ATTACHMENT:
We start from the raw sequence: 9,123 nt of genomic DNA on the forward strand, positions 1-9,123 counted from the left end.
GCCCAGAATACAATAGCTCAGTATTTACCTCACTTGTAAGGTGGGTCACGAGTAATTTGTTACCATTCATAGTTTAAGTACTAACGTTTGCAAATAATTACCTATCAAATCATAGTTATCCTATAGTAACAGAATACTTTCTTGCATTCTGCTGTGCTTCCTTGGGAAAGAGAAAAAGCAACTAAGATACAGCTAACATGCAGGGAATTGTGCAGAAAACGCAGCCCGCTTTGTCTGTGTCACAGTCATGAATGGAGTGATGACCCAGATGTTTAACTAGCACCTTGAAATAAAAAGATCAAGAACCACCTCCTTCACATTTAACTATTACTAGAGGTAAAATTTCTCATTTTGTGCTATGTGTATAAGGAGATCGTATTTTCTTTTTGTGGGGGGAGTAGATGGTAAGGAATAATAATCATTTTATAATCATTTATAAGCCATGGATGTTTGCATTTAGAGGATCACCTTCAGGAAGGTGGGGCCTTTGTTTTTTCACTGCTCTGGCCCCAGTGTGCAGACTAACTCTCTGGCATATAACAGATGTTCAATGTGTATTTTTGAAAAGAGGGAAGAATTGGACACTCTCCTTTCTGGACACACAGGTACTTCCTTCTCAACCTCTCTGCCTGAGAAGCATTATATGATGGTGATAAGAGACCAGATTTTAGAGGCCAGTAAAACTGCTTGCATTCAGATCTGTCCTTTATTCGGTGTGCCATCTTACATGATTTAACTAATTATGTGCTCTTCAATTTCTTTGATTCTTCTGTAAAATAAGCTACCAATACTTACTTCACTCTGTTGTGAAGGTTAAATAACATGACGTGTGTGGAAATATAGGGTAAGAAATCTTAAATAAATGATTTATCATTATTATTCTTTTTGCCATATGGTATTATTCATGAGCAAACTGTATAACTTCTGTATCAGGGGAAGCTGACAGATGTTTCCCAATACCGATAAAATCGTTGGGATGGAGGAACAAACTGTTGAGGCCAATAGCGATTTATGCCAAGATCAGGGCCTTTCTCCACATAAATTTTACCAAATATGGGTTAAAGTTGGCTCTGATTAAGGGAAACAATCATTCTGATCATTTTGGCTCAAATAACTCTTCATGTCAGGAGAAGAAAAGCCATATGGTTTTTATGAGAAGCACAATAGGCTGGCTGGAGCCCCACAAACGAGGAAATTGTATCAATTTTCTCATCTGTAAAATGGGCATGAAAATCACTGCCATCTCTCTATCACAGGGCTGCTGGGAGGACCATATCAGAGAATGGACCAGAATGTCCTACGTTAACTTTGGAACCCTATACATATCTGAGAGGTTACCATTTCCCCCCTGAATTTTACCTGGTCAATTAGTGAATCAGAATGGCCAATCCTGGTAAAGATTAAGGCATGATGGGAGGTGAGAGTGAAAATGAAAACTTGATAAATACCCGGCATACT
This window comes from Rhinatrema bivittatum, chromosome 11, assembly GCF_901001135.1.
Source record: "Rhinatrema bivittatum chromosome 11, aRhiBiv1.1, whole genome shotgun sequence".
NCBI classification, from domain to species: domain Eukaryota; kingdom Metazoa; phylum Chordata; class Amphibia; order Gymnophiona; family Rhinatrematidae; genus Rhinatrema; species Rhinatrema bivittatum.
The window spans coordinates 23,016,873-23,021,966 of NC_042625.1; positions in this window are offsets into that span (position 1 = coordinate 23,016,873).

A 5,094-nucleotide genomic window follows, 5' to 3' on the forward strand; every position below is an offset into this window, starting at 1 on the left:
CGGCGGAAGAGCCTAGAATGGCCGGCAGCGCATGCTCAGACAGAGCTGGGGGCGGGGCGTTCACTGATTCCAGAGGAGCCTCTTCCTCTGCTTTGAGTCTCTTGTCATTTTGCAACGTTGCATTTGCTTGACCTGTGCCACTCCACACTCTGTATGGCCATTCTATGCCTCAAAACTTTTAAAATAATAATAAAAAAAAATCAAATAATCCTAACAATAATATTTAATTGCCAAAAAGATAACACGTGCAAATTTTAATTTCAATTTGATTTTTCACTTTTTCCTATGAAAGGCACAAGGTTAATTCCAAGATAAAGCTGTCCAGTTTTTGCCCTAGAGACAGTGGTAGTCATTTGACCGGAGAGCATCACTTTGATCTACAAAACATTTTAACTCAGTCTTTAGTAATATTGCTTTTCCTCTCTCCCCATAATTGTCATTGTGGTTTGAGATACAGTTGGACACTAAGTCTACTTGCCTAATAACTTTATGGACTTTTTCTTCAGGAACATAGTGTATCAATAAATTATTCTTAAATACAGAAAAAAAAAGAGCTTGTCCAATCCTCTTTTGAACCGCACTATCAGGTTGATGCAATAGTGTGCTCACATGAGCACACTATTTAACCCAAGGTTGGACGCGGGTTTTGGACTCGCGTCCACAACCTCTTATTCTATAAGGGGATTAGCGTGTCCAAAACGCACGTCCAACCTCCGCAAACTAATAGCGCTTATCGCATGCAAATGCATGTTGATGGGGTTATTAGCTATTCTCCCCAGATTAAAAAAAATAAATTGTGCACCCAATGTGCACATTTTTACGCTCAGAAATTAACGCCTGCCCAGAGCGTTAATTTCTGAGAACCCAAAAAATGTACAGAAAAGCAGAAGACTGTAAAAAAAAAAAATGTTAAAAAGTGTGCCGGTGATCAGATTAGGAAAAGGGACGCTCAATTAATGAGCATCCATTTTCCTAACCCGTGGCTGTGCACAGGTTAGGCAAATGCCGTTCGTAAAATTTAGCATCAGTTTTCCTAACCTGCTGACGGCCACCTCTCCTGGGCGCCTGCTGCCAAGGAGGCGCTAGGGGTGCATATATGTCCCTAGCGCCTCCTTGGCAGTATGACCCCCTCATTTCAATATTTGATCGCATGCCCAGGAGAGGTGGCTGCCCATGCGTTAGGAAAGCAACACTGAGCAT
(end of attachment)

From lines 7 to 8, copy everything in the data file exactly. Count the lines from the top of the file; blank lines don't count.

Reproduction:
A 5,094-nucleotide genomic window follows, 5' to 3' on the forward strand; every position below is an offset into this window, starting at 1 on the left:
CGGCGGAAGAGCCTAGAATGGCCGGCAGCGCATGCTCAGACAGAGCTGGGGGCGGGGCGTTCACTGATTCCAGAGGAGCCTCTTCCTCTGCTTTGAGTCTCTTGTCATTTTGCAACGTTGCATTTGCTTGACCTGTGCCACTCCACACTCTGTATGGCCATTCTATGCCTCAAAACTTTTAAAATAATAATAAAAAAAAATCAAATAATCCTAACAATAATATTTAATTGCCAAAAAGATAACACGTGCAAATTTTAATTTCAATTTGATTTTTCACTTTTTCCTATGAAAGGCACAAGGTTAATTCCAAGATAAAGCTGTCCAGTTTTTGCCCTAGAGACAGTGGTAGTCATTTGACCGGAGAGCATCACTTTGATCTACAAAACATTTTAACTCAGTCTTTAGTAATATTGCTTTTCCTCTCTCCCCATAATTGTCATTGTGGTTTGAGATACAGTTGGACACTAAGTCTACTTGCCTAATAACTTTATGGACTTTTTCTTCAGGAACATAGTGTATCAATAAATTATTCTTAAATACAGAAAAAAAAAGAGCTTGTCCAATCCTCTTTTGAACCGCACTATCAGGTTGATGCAATAGTGTGCTCACATGAGCACACTATTTAACCCAAGGTTGGACGCGGGTTTTGGACTCGCGTCCACAACCTCTTATTCTATAAGGGGATTAGCGTGTCCAAAACGCACGTCCAACCTCCGCAAACTAATAGCGCTTATCGCATGCAAATGCATGTTGATGGGGTTATTAGCTATTCTCCCCAGATTAAAAAAAATAAATTGTGCACCCAATGTGCACATTTTTACGCTCAGAAATTAACGCCTGCCCAGAGCGTTAATTTCTGAGAACCCAAAAAATGTACAGAAAAGCAGAAGACTGTAAAAAAAAAAAATGTTAAAAAGTGTGCCGGTGATCAGATTAGGAAAAGGGACGCTCAATTAATGAGCATCCATTTTCCTAACCCGTGGCTGTGCACAGGTTAGGCAAATGCCGTTCGTAAAATTTAGCATCAGTTTTCCTAACCTGCTGACGGCCACCTCTCCTGGGCGCCTGCTGCCAAGGAGGCGCTAGGGGTGCATATATGTCCCTAGCGCCTCCTTGGCAGTATGACCCCCTCATTTCAATATTTGATCGCATGCCCAGGAGAGGTGGCTGCCCATGCGTTAGGAAAGCAACACTGAGCAT